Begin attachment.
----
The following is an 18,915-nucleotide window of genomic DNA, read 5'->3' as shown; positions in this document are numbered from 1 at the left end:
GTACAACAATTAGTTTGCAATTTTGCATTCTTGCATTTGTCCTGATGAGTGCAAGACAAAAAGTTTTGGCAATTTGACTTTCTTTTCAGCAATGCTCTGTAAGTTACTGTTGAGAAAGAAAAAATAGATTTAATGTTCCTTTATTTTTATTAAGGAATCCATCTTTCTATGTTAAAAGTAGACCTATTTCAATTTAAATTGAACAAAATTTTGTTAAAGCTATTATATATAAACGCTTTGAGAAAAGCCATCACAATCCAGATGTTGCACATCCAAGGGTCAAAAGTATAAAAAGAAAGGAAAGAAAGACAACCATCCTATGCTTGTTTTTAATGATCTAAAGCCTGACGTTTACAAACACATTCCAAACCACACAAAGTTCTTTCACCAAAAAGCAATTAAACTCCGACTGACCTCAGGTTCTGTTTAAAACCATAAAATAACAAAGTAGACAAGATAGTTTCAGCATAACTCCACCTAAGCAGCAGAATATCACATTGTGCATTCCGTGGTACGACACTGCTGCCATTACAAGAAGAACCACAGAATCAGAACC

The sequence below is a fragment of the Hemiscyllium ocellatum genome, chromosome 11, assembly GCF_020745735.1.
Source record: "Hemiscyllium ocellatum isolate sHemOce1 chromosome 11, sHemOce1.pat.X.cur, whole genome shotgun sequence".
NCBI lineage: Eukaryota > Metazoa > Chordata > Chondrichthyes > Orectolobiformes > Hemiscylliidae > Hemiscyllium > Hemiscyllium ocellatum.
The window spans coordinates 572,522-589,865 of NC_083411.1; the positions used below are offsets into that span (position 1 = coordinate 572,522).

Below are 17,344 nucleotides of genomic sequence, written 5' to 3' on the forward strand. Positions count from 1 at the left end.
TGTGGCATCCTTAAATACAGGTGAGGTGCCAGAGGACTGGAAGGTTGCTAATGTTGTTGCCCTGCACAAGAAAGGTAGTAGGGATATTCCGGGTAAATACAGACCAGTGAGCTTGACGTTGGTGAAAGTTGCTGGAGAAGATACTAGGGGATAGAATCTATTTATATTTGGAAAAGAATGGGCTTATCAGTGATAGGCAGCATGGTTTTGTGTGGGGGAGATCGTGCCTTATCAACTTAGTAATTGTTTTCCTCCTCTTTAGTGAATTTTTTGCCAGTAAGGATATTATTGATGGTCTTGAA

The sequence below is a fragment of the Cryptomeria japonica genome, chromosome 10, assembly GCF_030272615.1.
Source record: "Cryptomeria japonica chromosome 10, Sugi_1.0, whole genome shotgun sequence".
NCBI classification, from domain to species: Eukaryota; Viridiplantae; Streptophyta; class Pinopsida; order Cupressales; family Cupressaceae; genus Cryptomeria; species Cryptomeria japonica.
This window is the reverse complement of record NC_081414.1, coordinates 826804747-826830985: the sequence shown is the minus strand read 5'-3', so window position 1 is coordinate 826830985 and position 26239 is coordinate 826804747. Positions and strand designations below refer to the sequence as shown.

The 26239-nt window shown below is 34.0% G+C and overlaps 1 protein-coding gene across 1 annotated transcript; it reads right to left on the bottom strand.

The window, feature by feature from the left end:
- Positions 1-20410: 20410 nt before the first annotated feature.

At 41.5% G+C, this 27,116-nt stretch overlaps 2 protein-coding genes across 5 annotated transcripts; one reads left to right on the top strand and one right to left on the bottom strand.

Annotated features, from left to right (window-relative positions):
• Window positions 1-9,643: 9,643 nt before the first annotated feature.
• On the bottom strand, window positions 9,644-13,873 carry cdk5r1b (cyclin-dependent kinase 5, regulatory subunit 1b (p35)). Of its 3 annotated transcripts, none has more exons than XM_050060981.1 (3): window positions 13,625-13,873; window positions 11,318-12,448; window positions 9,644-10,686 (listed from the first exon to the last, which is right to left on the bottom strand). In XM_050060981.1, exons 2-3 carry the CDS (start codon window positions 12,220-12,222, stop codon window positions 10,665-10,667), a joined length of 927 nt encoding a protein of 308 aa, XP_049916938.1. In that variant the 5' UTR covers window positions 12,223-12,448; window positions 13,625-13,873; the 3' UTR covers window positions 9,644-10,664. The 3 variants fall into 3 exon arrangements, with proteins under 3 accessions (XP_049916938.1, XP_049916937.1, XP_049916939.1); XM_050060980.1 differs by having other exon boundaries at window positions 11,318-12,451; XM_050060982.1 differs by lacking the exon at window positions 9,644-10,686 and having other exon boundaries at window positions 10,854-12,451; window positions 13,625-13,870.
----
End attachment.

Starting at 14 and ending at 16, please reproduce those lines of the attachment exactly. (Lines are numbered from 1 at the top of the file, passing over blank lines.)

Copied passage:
The window, feature by feature from the left end:
- Positions 1-20410: 20410 nt before the first annotated feature.

At 41.5% G+C, this 27,116-nt stretch overlaps 2 protein-coding genes across 5 annotated transcripts; one reads left to right on the top strand and one right to left on the bottom strand.